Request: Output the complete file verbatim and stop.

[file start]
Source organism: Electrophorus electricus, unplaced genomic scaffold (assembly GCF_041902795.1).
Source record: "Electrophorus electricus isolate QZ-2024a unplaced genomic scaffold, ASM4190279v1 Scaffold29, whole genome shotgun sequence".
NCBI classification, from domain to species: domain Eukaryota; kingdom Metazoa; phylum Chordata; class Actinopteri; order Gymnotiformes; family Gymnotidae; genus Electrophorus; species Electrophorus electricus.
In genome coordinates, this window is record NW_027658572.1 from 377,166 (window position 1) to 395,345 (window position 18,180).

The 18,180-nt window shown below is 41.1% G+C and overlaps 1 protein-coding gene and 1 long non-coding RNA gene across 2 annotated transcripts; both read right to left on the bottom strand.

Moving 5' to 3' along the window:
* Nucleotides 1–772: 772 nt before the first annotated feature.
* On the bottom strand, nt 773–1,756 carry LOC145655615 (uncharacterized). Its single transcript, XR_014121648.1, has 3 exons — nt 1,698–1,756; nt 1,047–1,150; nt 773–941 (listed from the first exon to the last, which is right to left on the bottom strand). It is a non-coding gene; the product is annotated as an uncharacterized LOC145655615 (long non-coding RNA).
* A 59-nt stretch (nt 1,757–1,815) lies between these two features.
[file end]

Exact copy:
Source organism: Electrophorus electricus, unplaced genomic scaffold (assembly GCF_041902795.1).
Source record: "Electrophorus electricus isolate QZ-2024a unplaced genomic scaffold, ASM4190279v1 Scaffold29, whole genome shotgun sequence".
NCBI classification, from domain to species: domain Eukaryota; kingdom Metazoa; phylum Chordata; class Actinopteri; order Gymnotiformes; family Gymnotidae; genus Electrophorus; species Electrophorus electricus.
In genome coordinates, this window is record NW_027658572.1 from 377,166 (window position 1) to 395,345 (window position 18,180).

The 18,180-nt window shown below is 41.1% G+C and overlaps 1 protein-coding gene and 1 long non-coding RNA gene across 2 annotated transcripts; both read right to left on the bottom strand.

Moving 5' to 3' along the window:
* Nucleotides 1–772: 772 nt before the first annotated feature.
* On the bottom strand, nt 773–1,756 carry LOC145655615 (uncharacterized). Its single transcript, XR_014121648.1, has 3 exons — nt 1,698–1,756; nt 1,047–1,150; nt 773–941 (listed from the first exon to the last, which is right to left on the bottom strand). It is a non-coding gene; the product is annotated as an uncharacterized LOC145655615 (long non-coding RNA).
* A 59-nt stretch (nt 1,757–1,815) lies between these two features.